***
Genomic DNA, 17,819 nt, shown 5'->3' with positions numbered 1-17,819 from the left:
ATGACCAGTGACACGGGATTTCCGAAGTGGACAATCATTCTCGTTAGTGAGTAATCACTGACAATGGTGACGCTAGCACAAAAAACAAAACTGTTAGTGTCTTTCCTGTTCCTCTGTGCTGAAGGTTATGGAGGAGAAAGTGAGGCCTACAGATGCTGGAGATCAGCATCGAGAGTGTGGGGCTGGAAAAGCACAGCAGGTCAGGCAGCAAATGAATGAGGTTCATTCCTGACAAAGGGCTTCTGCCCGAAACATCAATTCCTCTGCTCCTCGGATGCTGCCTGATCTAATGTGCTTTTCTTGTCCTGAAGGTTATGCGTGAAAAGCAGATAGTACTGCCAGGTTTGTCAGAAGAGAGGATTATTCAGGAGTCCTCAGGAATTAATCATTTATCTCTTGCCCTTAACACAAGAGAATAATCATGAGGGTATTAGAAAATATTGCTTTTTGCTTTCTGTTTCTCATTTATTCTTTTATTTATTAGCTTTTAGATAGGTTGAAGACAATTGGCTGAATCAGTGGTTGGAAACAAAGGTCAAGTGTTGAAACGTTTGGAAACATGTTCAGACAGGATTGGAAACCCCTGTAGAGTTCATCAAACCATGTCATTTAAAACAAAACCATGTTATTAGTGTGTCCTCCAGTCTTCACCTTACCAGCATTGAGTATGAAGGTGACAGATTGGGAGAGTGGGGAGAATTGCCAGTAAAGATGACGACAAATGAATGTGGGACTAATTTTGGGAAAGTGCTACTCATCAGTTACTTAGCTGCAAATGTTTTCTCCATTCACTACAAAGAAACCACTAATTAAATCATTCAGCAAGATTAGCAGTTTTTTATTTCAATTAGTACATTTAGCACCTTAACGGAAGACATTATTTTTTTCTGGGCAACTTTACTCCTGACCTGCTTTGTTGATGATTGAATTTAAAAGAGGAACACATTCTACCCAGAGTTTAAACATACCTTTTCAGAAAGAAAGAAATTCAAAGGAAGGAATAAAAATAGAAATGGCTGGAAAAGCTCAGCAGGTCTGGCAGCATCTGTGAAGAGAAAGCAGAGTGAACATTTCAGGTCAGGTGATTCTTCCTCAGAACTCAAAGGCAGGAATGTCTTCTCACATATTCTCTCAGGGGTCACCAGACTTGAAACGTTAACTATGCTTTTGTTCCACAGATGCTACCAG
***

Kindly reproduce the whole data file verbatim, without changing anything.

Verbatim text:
Genomic DNA, 17,819 nt, shown 5'->3' with positions numbered 1-17,819 from the left:
ATGACCAGTGACACGGGATTTCCGAAGTGGACAATCATTCTCGTTAGTGAGTAATCACTGACAATGGTGACGCTAGCACAAAAAACAAAACTGTTAGTGTCTTTCCTGTTCCTCTGTGCTGAAGGTTATGGAGGAGAAAGTGAGGCCTACAGATGCTGGAGATCAGCATCGAGAGTGTGGGGCTGGAAAAGCACAGCAGGTCAGGCAGCAAATGAATGAGGTTCATTCCTGACAAAGGGCTTCTGCCCGAAACATCAATTCCTCTGCTCCTCGGATGCTGCCTGATCTAATGTGCTTTTCTTGTCCTGAAGGTTATGCGTGAAAAGCAGATAGTACTGCCAGGTTTGTCAGAAGAGAGGATTATTCAGGAGTCCTCAGGAATTAATCATTTATCTCTTGCCCTTAACACAAGAGAATAATCATGAGGGTATTAGAAAATATTGCTTTTTGCTTTCTGTTTCTCATTTATTCTTTTATTTATTAGCTTTTAGATAGGTTGAAGACAATTGGCTGAATCAGTGGTTGGAAACAAAGGTCAAGTGTTGAAACGTTTGGAAACATGTTCAGACAGGATTGGAAACCCCTGTAGAGTTCATCAAACCATGTCATTTAAAACAAAACCATGTTATTAGTGTGTCCTCCAGTCTTCACCTTACCAGCATTGAGTATGAAGGTGACAGATTGGGAGAGTGGGGAGAATTGCCAGTAAAGATGACGACAAATGAATGTGGGACTAATTTTGGGAAAGTGCTACTCATCAGTTACTTAGCTGCAAATGTTTTCTCCATTCACTACAAAGAAACCACTAATTAAATCATTCAGCAAGATTAGCAGTTTTTTATTTCAATTAGTACATTTAGCACCTTAACGGAAGACATTATTTTTTTCTGGGCAACTTTACTCCTGACCTGCTTTGTTGATGATTGAATTTAAAAGAGGAACACATTCTACCCAGAGTTTAAACATACCTTTTCAGAAAGAAAGAAATTCAAAGGAAGGAATAAAAATAGAAATGGCTGGAAAAGCTCAGCAGGTCTGGCAGCATCTGTGAAGAGAAAGCAGAGTGAACATTTCAGGTCAGGTGATTCTTCCTCAGAACTCAAAGGCAGGAATGTCTTCTCACATATTCTCTCAGGGGTCACCAGACTTGAAACGTTAACTATGCTTTTGTTCCACAGATGCTACCAG